Additionally, some students highlighted how the discussion failed to be open. The assigned moderator asked multiple prepared questions and did not give students any opportunity to ask follow-ups to their questions.
Jourová’s guest lecture at AAU was a representation of how an open discussion should not be handled. Firstly, the event was advertised as a discussion between Jourova and the students, however the moderator seemed to dominate the field instead. She asked Jourova multiple seemingly premeditated questions, which cut short the time students could have used for themselves. When the debate with the audience finally opened, the moderator’s approach did not get any better.
A professor asked Jourova how does the European Union build a relationship with a private company such as Facebook which dominates the internet, collects people’s personal data and operates without any regulations. Jaurova seemed to be quite uncomfortable with this question because she started mumbling about unrelated internet regulations the European Union has in place without clearly addressing the specific issue. The audience seemed to be unsatisfied with Jourova’s explanation, however the moderator did not allow any follow-up questions and shut down the discussion with a questionable statement. She compared the debate about internet security to the debate about religion and seemingly concluded that there was no point in discussing the matter as there was no clear answer to it. After that, despite the fact that I prepared a question for Jourova, I ended up not asking it, as it was related to internet security as well and seeing her shut down a professor made me think she would shut me down as well.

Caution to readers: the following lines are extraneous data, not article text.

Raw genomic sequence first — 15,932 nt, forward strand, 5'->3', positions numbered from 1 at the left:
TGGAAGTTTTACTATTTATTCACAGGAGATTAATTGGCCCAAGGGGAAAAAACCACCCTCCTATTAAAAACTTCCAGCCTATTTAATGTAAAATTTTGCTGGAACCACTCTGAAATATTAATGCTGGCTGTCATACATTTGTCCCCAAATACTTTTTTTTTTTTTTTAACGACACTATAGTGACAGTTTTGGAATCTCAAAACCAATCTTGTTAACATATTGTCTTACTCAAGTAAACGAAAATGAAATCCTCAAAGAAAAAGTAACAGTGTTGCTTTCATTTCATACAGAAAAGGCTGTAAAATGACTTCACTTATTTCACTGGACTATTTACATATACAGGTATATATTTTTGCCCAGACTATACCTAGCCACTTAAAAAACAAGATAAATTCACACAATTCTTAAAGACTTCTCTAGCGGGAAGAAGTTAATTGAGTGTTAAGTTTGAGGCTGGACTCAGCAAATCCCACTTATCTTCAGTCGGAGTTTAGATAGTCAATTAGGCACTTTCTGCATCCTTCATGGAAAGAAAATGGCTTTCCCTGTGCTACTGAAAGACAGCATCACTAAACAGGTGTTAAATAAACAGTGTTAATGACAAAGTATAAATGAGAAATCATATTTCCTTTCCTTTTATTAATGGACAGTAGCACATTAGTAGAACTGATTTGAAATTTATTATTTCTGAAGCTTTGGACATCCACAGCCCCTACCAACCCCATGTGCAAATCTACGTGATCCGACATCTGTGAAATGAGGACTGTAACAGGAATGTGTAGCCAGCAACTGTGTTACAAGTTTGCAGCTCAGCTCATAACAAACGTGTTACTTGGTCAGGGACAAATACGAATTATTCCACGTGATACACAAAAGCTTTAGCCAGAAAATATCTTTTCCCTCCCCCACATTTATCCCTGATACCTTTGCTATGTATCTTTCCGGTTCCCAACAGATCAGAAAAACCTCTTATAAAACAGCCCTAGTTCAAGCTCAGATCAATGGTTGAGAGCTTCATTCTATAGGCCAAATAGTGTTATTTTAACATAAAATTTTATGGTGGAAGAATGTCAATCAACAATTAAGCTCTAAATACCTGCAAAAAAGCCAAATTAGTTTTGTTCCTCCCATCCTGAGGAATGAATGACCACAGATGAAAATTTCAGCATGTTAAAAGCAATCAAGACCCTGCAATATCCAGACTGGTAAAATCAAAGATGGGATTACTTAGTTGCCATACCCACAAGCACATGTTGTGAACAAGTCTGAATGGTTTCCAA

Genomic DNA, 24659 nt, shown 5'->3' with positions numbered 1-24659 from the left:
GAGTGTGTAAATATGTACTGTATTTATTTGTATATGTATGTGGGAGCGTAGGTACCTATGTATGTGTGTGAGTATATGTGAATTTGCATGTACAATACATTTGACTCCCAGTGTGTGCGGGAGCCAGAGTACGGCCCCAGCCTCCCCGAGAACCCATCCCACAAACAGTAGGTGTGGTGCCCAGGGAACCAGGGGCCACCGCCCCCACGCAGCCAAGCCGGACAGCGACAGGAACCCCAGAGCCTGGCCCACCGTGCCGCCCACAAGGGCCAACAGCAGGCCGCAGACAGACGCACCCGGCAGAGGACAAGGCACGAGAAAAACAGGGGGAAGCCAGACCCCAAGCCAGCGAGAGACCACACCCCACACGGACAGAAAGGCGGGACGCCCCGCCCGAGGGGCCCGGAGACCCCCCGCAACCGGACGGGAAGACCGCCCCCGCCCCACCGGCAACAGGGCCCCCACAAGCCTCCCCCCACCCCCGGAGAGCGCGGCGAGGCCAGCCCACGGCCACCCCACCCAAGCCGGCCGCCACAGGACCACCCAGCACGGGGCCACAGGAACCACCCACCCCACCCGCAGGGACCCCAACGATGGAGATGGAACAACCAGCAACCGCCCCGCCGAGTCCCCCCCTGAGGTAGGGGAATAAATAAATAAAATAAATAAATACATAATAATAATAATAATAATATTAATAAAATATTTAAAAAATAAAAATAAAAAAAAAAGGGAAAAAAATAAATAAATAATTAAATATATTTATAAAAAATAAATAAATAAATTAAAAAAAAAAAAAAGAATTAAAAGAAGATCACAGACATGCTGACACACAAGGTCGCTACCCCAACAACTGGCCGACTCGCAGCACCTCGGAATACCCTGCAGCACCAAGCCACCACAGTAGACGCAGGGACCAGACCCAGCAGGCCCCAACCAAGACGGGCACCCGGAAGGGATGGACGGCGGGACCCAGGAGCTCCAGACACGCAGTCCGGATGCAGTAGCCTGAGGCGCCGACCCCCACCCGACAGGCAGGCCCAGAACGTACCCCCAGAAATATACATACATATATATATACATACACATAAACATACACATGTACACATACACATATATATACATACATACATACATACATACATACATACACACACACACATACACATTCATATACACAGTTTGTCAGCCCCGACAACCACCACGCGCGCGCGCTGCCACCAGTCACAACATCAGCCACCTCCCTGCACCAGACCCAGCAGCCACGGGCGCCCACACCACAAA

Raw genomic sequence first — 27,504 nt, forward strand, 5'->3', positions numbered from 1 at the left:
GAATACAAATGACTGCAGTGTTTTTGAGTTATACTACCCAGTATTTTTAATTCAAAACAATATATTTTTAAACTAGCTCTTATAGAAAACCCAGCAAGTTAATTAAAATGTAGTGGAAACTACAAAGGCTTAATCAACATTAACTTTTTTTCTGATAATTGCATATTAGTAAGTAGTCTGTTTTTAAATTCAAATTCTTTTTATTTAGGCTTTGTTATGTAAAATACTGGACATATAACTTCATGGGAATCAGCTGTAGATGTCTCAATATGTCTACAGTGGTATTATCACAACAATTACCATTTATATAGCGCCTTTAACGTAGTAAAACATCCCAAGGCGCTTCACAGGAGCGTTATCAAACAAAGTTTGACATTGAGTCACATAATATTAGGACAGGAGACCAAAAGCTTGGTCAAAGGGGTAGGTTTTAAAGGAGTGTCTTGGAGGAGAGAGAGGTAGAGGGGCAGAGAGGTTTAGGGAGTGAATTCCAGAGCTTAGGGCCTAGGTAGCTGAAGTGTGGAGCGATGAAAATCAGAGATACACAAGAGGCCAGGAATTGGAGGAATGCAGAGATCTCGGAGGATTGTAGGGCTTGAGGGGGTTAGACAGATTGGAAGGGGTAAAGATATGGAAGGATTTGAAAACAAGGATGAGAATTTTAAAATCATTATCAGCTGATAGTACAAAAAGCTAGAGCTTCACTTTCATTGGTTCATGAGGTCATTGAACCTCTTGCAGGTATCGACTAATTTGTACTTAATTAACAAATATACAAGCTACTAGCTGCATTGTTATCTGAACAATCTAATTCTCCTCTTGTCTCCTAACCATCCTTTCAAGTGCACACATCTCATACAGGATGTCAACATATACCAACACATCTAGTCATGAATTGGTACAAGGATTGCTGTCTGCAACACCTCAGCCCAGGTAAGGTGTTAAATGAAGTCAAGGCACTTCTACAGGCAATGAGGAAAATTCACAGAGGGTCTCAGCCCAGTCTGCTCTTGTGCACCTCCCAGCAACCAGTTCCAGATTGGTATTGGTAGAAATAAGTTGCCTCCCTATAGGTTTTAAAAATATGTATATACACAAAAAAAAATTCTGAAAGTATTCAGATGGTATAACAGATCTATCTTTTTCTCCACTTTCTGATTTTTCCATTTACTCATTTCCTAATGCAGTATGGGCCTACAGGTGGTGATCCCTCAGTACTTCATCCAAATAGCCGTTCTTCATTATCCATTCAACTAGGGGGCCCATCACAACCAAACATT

The university could consider leaving the organization of such future events to the students as it was primarily advertised as an open debate, however the students ended up being just some middle persons in a talk between Vera Jourova and the moderator.
Dominika Szapuova, journalism student
Vera Jourova presents herself as a person who acts on the behalf of students. She says it is truly incredible how young people are concerned with the future of Europe and stresses theimportance of that. She further announces how she is very excited to hear students’ ideas andopinions. She continues talking about all the universities she has visited so far and howinspiring the debates were. However, when students actually ask her a challenging question, Jourova flips sides and starts acting like any other politician, simply resisting to answer in a truthful, open, and relevant way.
This is a clear example of a real issue journalists face every day. One of the key principles ofquality journalism is objective, reliable, and accurate reporting. However, journalists oftenrely on what politicians tell them during a press conference which is frequently prewritten and adjusted according to the speech topic. When journalists are given a limited amount of time to ask questions, such as during this open lecture students were, plus they receive a vague, confusing, or completely irrelevant answer, their reporting becomes very limited.
This may then result in providing lacking information to the public, affecting their right toknow, a fundamental value of democracy. Perhaps next time, the university should keep itsside with the students, encouraging them to demand answers to their questions, and if they donot receive them, professors should challenge the speaker themselves. Not suggesting whatthe audience should ask about next time, as the moderator in this case did. Hopefully, the school will learn from these boo-boos and give students more space to test their roles as journalists in another open lecture.
Eliška Havlíčková, journalism student
It seems that the most prevalent issues the students identified about the event were Jourová’s lack of transparency and the moderator’s excessive control over the discussion. Jourová’s approach to the debate and vague responses were not something the university could have prevented, however they could ensure that students will have more control over similar events in the future, so that they could benefit from them as much as possible.
All images by Anglo-American University